There was a Wolf who was cold from chilly winter winds and near starvation from lack of food.   He was in this terrible condition when he met a healthy looking Dog. The Dog greeted him cheerfully:

“Hello, Cousin! It pains me to see you like this: wasting away for no good reason. Why do you scavenge for food when you could be taken care of as I am? My Master feeds me regularly and here you are close to death. Why not find a home for yourself?”

“That would be nice,” said the Wolf, “But how would I even find a place like this?”

The Dog smiled. “It would be no trouble! You could come home with me and I’m sure my Master would take you in as well. You could share in my work and we would both be fed regularly!”

The Wolf agreed and he and the Dog set off to go to town together. While they were on the way, the Wolf noticed a spot on the Dog’s neck where there was very little hair.

“Cousin, what is wrong with your neck?” the Wolf asked.

“Oh that,” said the Dog, “It’s nothing. My Master keeps me on a chain at night and that is where the collar goes. It’s uncomfortable but you get used to it after awhile.”

“Goodbye cousin!” said the Wolf, turning to leave. “I’d rather starve and be free than be fat and a slave!”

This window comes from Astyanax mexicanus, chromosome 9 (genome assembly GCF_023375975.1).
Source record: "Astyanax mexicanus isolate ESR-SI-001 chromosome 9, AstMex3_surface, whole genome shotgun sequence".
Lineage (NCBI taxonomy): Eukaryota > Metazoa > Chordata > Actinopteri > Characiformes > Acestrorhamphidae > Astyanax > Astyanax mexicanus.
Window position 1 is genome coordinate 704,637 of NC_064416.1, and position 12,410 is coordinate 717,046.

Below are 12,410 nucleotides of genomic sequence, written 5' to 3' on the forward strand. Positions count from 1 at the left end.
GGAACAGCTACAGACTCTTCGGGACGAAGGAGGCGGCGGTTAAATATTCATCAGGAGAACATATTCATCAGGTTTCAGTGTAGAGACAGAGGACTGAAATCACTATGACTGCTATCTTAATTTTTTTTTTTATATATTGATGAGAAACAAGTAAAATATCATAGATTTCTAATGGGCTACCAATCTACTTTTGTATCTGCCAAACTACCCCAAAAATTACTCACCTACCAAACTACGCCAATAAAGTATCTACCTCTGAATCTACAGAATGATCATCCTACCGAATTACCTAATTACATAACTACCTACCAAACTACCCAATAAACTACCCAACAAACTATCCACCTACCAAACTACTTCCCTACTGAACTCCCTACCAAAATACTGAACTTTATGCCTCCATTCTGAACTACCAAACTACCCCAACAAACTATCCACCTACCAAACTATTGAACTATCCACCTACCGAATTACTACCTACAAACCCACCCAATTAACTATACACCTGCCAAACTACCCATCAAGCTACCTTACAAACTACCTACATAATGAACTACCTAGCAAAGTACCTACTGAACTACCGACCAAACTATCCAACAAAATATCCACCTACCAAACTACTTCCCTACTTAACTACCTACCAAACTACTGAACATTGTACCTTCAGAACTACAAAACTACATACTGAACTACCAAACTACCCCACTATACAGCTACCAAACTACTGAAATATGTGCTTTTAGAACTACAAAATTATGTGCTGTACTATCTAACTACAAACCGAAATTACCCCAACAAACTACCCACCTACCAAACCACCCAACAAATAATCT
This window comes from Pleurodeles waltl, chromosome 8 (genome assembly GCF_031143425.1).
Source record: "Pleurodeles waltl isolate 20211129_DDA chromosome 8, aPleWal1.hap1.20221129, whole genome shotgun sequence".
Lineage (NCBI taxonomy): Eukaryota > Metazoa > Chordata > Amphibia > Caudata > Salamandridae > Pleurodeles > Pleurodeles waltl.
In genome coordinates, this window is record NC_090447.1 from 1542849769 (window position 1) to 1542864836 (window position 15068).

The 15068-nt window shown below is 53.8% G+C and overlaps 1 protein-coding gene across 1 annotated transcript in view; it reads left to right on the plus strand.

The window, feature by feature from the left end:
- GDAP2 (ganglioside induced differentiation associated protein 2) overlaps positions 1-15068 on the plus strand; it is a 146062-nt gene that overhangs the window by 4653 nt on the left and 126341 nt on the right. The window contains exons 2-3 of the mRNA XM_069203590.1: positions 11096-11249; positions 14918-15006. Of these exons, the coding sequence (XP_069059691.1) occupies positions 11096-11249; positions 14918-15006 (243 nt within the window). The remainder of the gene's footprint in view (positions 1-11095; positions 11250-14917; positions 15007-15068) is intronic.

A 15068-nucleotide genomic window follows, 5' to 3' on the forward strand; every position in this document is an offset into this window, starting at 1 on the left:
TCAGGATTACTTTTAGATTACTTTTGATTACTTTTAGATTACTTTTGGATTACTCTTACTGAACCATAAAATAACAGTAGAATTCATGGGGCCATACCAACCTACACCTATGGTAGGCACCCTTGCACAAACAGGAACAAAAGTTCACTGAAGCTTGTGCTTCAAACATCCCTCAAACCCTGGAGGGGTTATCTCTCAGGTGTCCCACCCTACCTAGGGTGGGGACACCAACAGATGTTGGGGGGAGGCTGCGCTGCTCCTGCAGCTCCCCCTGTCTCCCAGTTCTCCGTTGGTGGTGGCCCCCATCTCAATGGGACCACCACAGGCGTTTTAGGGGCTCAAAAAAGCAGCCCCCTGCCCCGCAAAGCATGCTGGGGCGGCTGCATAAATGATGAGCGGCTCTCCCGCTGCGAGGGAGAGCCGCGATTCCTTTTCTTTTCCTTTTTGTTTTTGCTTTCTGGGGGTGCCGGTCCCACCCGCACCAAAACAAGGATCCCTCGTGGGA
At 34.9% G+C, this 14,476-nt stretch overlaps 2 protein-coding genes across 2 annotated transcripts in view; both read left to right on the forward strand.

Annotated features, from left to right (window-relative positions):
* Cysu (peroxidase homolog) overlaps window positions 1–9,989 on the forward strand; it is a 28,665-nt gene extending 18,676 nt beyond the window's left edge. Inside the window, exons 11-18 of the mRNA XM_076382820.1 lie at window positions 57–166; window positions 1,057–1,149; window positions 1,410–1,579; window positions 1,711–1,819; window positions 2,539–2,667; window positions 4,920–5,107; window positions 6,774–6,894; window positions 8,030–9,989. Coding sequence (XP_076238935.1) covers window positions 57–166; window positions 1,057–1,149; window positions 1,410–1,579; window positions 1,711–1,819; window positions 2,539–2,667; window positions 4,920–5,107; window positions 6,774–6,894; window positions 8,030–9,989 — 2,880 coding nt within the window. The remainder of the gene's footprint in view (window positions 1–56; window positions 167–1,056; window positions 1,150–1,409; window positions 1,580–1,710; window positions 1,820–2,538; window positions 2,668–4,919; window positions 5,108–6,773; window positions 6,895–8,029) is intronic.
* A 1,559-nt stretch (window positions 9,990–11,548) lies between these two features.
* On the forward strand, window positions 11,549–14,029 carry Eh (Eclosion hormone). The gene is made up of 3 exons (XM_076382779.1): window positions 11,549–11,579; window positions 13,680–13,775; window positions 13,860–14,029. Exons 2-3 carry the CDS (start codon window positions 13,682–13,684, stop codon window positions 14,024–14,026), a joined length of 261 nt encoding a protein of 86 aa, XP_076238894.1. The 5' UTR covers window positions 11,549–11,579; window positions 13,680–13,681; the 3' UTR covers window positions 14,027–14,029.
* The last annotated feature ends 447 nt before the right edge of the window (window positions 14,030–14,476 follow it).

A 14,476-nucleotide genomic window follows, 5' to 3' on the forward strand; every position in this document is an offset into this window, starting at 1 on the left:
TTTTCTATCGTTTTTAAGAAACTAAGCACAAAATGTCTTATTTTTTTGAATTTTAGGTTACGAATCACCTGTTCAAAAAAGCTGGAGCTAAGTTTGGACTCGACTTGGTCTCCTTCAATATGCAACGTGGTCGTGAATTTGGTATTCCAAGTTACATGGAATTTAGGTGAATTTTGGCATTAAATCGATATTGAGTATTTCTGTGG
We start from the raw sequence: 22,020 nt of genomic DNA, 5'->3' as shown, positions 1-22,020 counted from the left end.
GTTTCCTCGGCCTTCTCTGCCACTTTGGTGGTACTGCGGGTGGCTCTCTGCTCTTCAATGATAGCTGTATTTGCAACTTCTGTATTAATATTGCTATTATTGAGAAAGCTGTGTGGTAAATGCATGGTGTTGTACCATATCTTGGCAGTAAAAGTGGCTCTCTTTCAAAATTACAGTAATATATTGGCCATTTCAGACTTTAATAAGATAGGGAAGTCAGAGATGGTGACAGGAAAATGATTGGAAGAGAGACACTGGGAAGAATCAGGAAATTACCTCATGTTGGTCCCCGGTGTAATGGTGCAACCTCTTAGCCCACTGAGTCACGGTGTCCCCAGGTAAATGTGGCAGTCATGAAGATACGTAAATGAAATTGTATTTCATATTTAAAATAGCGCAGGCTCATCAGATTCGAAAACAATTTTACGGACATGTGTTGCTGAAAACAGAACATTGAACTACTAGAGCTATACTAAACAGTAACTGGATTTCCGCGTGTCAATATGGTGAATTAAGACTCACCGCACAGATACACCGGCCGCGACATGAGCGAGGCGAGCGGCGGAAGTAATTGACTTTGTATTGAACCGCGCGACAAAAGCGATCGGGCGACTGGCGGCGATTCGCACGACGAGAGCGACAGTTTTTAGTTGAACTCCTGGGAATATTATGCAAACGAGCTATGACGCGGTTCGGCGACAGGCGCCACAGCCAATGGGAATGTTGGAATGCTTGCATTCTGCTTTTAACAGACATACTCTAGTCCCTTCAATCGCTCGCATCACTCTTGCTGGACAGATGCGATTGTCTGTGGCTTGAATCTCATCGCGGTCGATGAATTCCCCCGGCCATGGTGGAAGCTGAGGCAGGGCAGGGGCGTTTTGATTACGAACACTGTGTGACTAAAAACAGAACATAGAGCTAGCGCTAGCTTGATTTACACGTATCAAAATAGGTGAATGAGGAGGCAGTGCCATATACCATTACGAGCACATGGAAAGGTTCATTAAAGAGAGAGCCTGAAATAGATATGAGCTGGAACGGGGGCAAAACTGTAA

Freedom versus security. It’s the age old debate at the heart of this fable by Aesop. Who is right? The Wolf or the Dog? Your answer probably depends on your point of view. The truth is both cousins suffer from a kind of bondage. The Dog is a slave to a human master while the Wolf is captive to his circumstances: forced into a lifelong fight for survival. We human beings find ourselves in a similar situation.  Jesus says, “Come to me you who are weary and heavy laden and find rest for your souls. My burden is easy and my yoke is light.” Disciples are called to throw off the chains of sin and death and to find freedom in serving Christ.  Like the Dog, each of us is born a slave to sin and must abandon the false security offered by our old life and embrace the radical freedom that is found in knowing Christ. But this way of life is not forced upon us. It is one we must choose. Like the Wolf, each of us must decide if we are willing to take up the yoke or Christ or cling to the illusion of freedom that threatens to destroy us.

Whoever has ears to hear, let them hear…

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